September 4, 2019

Introduction

Why are measles so important? What is the difference between mortality and morbidity? Why does it matter?

Introduction

In this series, Andrew Wakefield examines the impact of modern vaccination. Using the measles virus as an example, Wakefield considers the safety studies, risks, and effectiveness of vaccines. His conclusions are going to surprise you.


Sources

Sources directly quoted in the lecture

[3:15] "Post Antibiotic Apocalypse" - Dame Sally Davies, UK Chief Medical Officer - DailyMail, 13 October 2017

[4:55] - "Let Freedom Ring" - Dr. Heidi J. Larson, Vaccine Confidence Project - 1 Jan 2018

[6:20] - "The Age-Old Struggle against the Antivaccinationists"  - Gregory A. Poland, M.D., Mayo Clinic (ResearchGate)
"A taxonomy of reasoning flaws in the antivaccine movement" - Gregory A. Poland, M.D., Mayo Clinic (Mayo Clinic)

Sources for corroborating statements in the lecture

[2:14] Antibiotic Resistance - https://medlineplus.gov/antibioticresistance.html

- - more coming soon - -
Have a suggestion for a source? E-mail sources@vaccine-risks.com


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Transcript

Hi, I'm Andy Wakefield, immunology and vaccinology taught by measles virus.

Why this subject at all? It's huge, it's complex, and highly, highly controversial, largely because so much has been invested intellectually, emotionally and financially, while so much remains unknown, unexplained, and indeed, off limits to valid scientific inquiry and public debate. And after studying this for 25 years, trying to understand the reasons behind the discord and the ignorance that pervade the debate at every level, the most basic understanding, never was there a field in science or medicine where beliefs are held with such certainty, where at the same time, so much remains unknown and indeed precariously uncertain.

And so, the purpose of this series is to illustrate with basic concepts in the simplest way the issues, and generate questions, many of which have no answers at this stage, and to encourage a much more open-minded discussion on the issue. And finally, to take our understanding, such as it is, and set it alongside the public health and industry message, the dominant narrative, to see how the latter truly informs or misleads. What I will present is my understanding, my interpretation based upon that imperfect knowledge. No doubt others will hold very different views. As a fundamental underlying principle, we need to pay a great deal of respect to infectious agents, and indeed microbes in general. Our experience with antibiotics has taught us this. In less than 100 years, we have gone from miracle to nightmare. This has come about because antibiotics have been used inappropriately, there has been industry greed pushing highly potent antibiotics into first-line therapy. There has been widespread use in agriculture, but most importantly, we are dealing with the collective intelligence of an extremely versatile set of microbes that are geared to adapt, to survive, and to come back and haunt us if we take them for granted.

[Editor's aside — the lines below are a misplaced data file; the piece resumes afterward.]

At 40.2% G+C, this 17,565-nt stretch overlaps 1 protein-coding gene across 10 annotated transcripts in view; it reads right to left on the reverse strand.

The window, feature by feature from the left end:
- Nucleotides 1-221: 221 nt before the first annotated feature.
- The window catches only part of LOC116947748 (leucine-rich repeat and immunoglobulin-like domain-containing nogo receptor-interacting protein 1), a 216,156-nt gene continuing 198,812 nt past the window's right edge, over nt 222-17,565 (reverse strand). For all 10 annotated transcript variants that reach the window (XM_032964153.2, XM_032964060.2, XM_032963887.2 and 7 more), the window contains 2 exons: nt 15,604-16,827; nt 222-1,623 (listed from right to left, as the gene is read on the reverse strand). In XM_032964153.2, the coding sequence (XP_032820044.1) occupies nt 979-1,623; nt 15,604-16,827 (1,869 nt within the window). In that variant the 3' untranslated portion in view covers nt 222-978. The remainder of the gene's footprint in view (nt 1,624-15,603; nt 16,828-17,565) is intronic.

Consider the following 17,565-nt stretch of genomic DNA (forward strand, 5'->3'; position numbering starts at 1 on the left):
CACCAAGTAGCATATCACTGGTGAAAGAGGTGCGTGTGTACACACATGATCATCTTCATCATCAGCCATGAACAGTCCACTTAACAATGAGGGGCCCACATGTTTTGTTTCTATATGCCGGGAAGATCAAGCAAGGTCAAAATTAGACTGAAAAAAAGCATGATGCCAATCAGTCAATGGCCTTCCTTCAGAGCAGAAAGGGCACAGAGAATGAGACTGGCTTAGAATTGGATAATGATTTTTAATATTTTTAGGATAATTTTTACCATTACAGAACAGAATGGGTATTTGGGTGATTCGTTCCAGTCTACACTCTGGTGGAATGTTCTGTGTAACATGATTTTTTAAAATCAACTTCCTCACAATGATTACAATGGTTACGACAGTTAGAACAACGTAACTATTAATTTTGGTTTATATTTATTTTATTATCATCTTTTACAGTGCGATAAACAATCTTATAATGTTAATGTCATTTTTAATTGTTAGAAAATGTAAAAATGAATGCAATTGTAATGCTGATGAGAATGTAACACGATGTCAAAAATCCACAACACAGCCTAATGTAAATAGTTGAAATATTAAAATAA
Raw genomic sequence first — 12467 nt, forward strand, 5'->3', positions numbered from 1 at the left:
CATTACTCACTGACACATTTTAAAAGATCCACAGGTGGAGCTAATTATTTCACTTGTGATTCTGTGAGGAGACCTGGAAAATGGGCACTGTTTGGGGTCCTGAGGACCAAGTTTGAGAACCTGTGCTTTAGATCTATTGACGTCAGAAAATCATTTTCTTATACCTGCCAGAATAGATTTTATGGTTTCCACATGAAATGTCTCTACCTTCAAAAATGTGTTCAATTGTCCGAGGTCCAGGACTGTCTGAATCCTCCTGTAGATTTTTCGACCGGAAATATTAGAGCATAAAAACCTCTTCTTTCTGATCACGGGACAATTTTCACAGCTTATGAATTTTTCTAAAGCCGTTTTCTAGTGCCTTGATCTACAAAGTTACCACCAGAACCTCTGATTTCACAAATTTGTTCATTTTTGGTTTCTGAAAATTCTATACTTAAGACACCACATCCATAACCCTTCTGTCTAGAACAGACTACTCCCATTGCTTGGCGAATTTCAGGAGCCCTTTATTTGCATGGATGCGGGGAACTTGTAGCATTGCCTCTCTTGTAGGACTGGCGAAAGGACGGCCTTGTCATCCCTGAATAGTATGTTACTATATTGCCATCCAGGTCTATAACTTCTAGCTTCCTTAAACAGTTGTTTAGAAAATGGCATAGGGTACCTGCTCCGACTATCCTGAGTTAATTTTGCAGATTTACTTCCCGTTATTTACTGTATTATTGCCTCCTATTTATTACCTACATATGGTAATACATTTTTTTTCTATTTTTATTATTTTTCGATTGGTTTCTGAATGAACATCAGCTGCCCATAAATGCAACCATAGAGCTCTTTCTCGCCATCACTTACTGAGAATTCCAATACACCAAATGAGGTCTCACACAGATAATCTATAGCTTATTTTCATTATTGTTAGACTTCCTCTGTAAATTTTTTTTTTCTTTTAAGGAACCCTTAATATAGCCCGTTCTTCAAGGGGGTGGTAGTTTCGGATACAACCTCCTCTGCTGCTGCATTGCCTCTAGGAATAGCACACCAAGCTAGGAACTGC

The lessons from antibiotics are very clear. The growing threat of antibiotic resistance in bacteria portends what is now called a post-antibiotic apocalypse, and the end of modern medicine, as common medical interventions including surgical procedures become extremely risky. Not only have bacteria developed resistance, but the evolutionary pressures that drove the development of such resistance may have generated more dangerous, more pathogenic strains. In fact, according to Dame Sally Davies, the UK's Chief Medical Officer, the antibiotic apocalypse may already be upon us, with an estimated 50,000 people dying every year in Europe and the US from infections that antibiotics have lost the power to treat. She says the projected figures are much more worrying.

And is this issue relevant to vaccines and viruses, for example? I believe it is. Now, why measles? Measles is a major human pathogen that has taught us so much about immunology and the way in which social change and patterns of transmission have influenced the natural history of measles as a human disease. It's a major target for vaccination and eradication. And measles is the disease that raises its head above all others in the conflict, in the public relations conflict between public concerns on the one hand over vaccine safety, and public health and industry objectives on the other. The overall objective of this series is to understand concepts like herd immunity. Why? Because the dominant narrative focuses upon measles and the need to maintain herd immunity to protect the vulnerable from infection, and through a better understanding of all of these things to predict what the future might hold.